In my last article I shared the steps to harden security of your Linux node by encrypting the hard disk partition using LUKS. Now let me show some more tweaks to increase security of your Linux setup.

Now in this article I will show you steps to prevent or restrict access of root user to access certain files or directories. Now by default root is the super user who has access to all the files and directories available on the Linux node but it is also possible to restrict even a root user from accessing and modifying the content of a file or directory.

You can restrict root user from accessing and modifying a file or directory using extended file attributes. We will be dealing with chattr and lsattr to achieve this in our demonstration.
Now chattr - change file attributes on a Linux file system, supports multiple options but we will be concentrating only on the options which can help restrict root user access on certain files and directories.

How to restrict root user to access or modify a file and directory in Linux

NOTE:
In this article I will use the reference term as we are preventing root access to certain files and directories but this does not means that any other system user will be allowed to access such files with extended attributes. Once extended attributes are set to restrict the access, none of the system user can access these files or directories unless the restriction is removed.

To get the complete list of options supported with chattr you can view the man page of chattr using below command

# man chattr

We will work with two attributes
a:

  • Append text to a file
  • Can’t overwrite

i:

  • Makes a file immutable
  • Can’t be deleted or changed in any way

 

Create a secret file and directory

Now before we start we must have a top secret file which needs protection from root user. I have created a secret_file with below text

[[email protected] ~]# cat /tmp/deepak/secret_file
This is a secret file

 

Check the assigned attributes

By default when we create a file or directory, it does not has any extended attributes other than “e” which means extent format i.e. these files support extended attributes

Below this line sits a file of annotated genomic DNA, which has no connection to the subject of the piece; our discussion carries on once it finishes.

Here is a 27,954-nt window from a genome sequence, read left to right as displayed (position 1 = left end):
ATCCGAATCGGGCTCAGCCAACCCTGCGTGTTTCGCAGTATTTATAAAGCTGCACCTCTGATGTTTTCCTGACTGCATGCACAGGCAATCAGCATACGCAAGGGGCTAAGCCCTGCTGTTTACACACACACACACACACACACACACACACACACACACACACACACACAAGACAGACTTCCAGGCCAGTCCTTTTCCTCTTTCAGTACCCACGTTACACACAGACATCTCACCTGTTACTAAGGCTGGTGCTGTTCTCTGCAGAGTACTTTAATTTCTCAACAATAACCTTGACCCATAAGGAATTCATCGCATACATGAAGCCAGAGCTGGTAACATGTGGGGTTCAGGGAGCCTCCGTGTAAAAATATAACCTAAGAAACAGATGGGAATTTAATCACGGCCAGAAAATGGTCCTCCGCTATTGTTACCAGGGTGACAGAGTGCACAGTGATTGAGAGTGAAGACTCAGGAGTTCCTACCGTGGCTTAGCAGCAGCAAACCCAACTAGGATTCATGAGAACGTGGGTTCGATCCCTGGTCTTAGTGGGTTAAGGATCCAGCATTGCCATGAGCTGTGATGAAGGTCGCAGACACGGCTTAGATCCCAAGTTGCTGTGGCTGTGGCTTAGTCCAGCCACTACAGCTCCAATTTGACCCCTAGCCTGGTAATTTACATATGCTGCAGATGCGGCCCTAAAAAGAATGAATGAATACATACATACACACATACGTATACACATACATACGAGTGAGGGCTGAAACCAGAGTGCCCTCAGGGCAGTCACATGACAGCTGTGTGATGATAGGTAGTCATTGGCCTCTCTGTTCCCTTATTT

[[email protected] ~]# lsattr /tmp/
-------------e-- /tmp/tracker-extract-files.0
-------------e-- /tmp/yum_save_tx.2019-03-22.22-16.7ocUW8.yumtx
-------------e-- /tmp/systemd-private-1ad03926d17f4de68a8fdfdd0449c980-chronyd.service-FhlC0B
-------------e-- /tmp/systemd-private-1ad03926d17f4de68a8fdfdd0449c980-bolt.service-2Oomt7
-------------e-- /tmp/systemd-private-1ad03926d17f4de68a8fdfdd0449c980-rtkit-daemon.service-TEwKlB
-------------e-- /tmp/deepak
-------------e-- /tmp/systemd-private-1ad03926d17f4de68a8fdfdd0449c980-colord.service-cUfgTm
-------------e-- /tmp/yum_save_tx.2019-03-22.22-16.ZCjaVi.yumtx
-------------e-- /tmp/systemd-private-1ad03926d17f4de68a8fdfdd0449c980-cups.service-5yacYU

 

Restrict access and allow only to append content

Now we will use “+a” to allow root user to append some data to our secret file but root won’t be allowed to overwrite the file.

[[email protected] ~]# chattr +a /tmp/deepak/secret_file

Check the assigned attributes and as you see now we have “a” also assigned to our secret_file

[[email protected] ~]# lsattr /tmp/deepak/
-----a-------e-- /tmp/deepak/secret_file

Next try to append some data to this file

[[email protected] ~]# echo "I am appending some more content" >> /tmp/deepak/secret_file

Looks like it worked as expected, verify the same

[[email protected] ~]# cat /tmp/deepak/secret_file
This is a secret file
I am appending some more content

So, as you see now our secret file has some more content.

Let us try to overwrite the data

[[email protected] ~]# echo "I am trying to overwrite the content" > /tmp/deepak/secret_file
-bash: /tmp/deepak/secret_file: Operation not permitted

As expected the extended attributes didn’t allowed me to overwrite the data.

 

Make the file immutable (restrict all activity)

Now let us make the file immutable so no change at all can be made to this file.

[[email protected] ~]# chattr +i /tmp/deepak/secret_file

Check the applied attributes

[[email protected] ~]# lsattr /tmp/deepak/secret_file
----ia-------e-- /tmp/deepak/secret_file

As you see both “a” and “i” are applied to our secret file but since “i” serves our purpose we do not need “a” here so we will remove the “a” attribute

[[email protected] ~]# chattr -a /tmp/deepak/secret_file

Next verify the applied attributes again

[[email protected] ~]# lsattr /tmp/deepak/secret_file
----i--------e-- /tmp/deepak/secret_file

Next I will try to overwrite the data of this file and will also attempt to remove this file

[[email protected] ~]# echo "I am trying to overwrite the content" > /tmp/deepak/secret_file
-bash: /tmp/deepak/secret_file: Permission denied

[[email protected] ~]# rm -f /tmp/deepak/secret_file
rm: cannot remove ‘/tmp/deepak/secret_file’: Operation not permitted

But as you see due to the extended attributes the system does not allows root user to perform any activity on this file.

Instead of file you can also apply these attributes at directory level to protect all the files under the respective directory.

 

Remove extended attributes

To remove an extended attributes as I also showed in above step use minus sign along with the option

# chattr -a <file/directory>
# chattr -i <file/directory>

 

Lastly I hope the steps from the article to prevent or restrict root user access on files and directories on Linux was helpful. So, let me know your suggestions and feedback using the comment section.

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